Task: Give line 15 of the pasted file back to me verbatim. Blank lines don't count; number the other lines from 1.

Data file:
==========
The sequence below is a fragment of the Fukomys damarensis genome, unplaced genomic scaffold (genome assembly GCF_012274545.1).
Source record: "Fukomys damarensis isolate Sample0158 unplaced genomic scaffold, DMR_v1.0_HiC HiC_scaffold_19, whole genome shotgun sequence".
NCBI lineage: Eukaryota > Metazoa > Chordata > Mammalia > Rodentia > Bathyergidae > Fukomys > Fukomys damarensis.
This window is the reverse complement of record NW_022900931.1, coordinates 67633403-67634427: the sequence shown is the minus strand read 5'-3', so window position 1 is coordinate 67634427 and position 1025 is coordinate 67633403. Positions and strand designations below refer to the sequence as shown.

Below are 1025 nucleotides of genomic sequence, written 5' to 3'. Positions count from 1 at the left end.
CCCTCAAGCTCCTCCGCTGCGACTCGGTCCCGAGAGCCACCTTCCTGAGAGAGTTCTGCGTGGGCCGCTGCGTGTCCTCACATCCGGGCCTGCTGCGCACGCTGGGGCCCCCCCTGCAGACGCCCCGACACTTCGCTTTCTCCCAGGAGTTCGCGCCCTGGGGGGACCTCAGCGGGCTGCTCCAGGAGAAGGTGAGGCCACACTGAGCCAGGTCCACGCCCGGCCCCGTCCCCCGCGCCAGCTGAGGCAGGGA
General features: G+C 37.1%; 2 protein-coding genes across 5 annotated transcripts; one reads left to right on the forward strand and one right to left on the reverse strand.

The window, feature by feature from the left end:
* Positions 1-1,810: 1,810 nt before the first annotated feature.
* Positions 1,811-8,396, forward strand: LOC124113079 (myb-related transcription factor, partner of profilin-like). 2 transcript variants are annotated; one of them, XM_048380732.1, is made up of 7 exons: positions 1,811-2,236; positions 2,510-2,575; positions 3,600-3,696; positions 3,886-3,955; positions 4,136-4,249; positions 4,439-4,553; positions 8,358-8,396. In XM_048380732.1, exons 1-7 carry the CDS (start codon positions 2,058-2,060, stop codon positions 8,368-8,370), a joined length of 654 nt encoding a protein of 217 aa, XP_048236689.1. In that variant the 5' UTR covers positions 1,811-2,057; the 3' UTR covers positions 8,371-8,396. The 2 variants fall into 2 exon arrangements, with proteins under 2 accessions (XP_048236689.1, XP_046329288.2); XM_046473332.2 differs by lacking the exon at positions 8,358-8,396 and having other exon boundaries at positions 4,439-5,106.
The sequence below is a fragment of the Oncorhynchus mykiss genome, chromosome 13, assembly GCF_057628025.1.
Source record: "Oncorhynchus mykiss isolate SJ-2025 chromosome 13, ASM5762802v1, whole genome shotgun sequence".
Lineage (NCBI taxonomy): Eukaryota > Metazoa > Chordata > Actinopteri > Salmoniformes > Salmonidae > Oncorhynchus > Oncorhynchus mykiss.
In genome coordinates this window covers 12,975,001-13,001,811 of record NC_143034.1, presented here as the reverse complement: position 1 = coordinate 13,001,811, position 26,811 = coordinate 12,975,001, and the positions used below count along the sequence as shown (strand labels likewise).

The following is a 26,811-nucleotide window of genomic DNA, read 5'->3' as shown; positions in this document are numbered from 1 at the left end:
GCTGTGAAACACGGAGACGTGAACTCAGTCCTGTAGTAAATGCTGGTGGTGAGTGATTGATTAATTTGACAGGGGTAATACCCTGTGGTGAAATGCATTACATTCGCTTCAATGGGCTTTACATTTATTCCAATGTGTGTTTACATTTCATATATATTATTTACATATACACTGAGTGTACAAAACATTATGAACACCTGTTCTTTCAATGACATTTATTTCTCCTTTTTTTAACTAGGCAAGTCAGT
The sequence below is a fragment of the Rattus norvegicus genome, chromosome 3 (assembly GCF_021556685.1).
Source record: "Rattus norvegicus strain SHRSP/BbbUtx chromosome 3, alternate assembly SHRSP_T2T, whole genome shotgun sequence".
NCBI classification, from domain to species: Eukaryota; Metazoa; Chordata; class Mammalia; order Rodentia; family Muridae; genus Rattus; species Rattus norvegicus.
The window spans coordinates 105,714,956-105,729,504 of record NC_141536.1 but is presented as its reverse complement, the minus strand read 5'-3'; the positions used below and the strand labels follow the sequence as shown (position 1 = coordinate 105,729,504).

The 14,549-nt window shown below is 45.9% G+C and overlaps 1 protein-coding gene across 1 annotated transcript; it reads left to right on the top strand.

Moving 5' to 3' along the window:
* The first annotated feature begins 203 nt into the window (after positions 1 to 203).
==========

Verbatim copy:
The following is a 26,811-nucleotide window of genomic DNA, read 5'->3' as shown; positions in this document are numbered from 1 at the left end: